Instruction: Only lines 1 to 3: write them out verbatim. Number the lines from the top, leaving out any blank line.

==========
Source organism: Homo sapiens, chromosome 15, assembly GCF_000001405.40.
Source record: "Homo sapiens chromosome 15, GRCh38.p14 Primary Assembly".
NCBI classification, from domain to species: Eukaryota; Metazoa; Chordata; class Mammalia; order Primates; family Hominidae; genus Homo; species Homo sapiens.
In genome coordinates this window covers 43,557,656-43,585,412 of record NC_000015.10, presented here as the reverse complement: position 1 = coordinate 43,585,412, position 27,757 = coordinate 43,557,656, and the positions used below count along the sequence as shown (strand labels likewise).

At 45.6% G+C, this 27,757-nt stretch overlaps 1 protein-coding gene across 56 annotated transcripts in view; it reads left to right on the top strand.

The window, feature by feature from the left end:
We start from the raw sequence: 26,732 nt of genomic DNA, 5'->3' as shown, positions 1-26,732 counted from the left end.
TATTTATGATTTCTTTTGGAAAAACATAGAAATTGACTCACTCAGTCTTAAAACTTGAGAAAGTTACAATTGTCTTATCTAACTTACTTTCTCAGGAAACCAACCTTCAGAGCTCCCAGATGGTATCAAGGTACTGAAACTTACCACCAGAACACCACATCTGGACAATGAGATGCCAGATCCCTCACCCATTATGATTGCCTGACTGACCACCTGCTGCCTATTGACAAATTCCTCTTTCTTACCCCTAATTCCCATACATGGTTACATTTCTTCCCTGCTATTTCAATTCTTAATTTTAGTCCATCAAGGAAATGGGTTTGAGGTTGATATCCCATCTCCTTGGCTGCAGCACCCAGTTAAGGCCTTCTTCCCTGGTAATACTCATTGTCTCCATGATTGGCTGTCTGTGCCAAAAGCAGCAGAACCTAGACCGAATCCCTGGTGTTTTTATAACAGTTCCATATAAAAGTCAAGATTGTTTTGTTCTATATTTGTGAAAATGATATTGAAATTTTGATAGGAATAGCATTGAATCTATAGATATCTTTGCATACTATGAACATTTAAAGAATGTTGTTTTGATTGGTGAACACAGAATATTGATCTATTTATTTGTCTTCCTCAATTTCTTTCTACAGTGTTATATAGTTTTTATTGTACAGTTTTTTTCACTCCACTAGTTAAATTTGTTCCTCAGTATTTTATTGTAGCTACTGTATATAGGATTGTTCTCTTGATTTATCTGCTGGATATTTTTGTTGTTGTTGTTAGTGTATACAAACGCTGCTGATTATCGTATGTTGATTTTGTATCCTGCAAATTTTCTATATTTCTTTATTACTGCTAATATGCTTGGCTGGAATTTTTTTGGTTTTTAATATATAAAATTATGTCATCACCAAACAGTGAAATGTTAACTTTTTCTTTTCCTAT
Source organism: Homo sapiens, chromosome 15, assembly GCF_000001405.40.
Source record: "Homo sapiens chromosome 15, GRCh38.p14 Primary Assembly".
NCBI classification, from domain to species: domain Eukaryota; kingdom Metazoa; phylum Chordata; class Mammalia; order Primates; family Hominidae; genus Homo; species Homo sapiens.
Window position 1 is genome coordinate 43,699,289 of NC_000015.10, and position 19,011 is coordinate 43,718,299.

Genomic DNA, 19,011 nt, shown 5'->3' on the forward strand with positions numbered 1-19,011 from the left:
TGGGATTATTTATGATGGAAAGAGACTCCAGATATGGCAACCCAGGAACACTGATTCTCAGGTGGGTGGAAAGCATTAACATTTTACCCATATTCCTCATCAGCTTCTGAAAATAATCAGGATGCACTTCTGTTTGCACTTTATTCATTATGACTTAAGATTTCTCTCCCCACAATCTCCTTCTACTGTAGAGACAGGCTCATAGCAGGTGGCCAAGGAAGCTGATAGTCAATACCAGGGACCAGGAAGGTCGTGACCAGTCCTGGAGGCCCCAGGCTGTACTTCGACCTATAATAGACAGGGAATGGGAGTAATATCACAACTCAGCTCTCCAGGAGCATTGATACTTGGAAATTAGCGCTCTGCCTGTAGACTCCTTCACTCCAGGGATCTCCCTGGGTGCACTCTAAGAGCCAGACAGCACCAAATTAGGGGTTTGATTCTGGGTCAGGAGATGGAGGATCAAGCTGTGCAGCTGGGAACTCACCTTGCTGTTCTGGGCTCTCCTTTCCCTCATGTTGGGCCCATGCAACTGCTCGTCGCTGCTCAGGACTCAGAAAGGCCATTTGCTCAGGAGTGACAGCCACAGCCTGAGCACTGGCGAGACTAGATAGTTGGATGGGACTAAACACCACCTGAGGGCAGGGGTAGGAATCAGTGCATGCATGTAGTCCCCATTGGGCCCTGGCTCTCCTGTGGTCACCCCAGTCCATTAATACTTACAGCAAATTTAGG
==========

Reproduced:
Source organism: Homo sapiens, chromosome 15, assembly GCF_000001405.40.
Source record: "Homo sapiens chromosome 15, GRCh38.p14 Primary Assembly".
NCBI classification, from domain to species: Eukaryota; Metazoa; Chordata; class Mammalia; order Primates; family Hominidae; genus Homo; species Homo sapiens.